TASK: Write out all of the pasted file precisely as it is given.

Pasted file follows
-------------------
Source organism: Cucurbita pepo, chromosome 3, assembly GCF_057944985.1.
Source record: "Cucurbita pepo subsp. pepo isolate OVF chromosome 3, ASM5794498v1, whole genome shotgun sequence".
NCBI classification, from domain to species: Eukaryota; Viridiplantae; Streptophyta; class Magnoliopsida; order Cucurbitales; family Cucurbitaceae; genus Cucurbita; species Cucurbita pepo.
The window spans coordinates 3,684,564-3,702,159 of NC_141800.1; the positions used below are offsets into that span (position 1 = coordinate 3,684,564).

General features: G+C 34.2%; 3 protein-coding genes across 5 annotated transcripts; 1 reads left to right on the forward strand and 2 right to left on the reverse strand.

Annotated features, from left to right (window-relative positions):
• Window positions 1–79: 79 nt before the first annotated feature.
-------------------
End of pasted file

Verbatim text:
Source organism: Cucurbita pepo, chromosome 3, assembly GCF_057944985.1.
Source record: "Cucurbita pepo subsp. pepo isolate OVF chromosome 3, ASM5794498v1, whole genome shotgun sequence".
NCBI classification, from domain to species: Eukaryota; Viridiplantae; Streptophyta; class Magnoliopsida; order Cucurbitales; family Cucurbitaceae; genus Cucurbita; species Cucurbita pepo.
The window spans coordinates 3,684,564-3,702,159 of NC_141800.1; the positions used below are offsets into that span (position 1 = coordinate 3,684,564).

General features: G+C 34.2%; 3 protein-coding genes across 5 annotated transcripts; 1 reads left to right on the forward strand and 2 right to left on the reverse strand.

Annotated features, from left to right (window-relative positions):
• Window positions 1–79: 79 nt before the first annotated feature.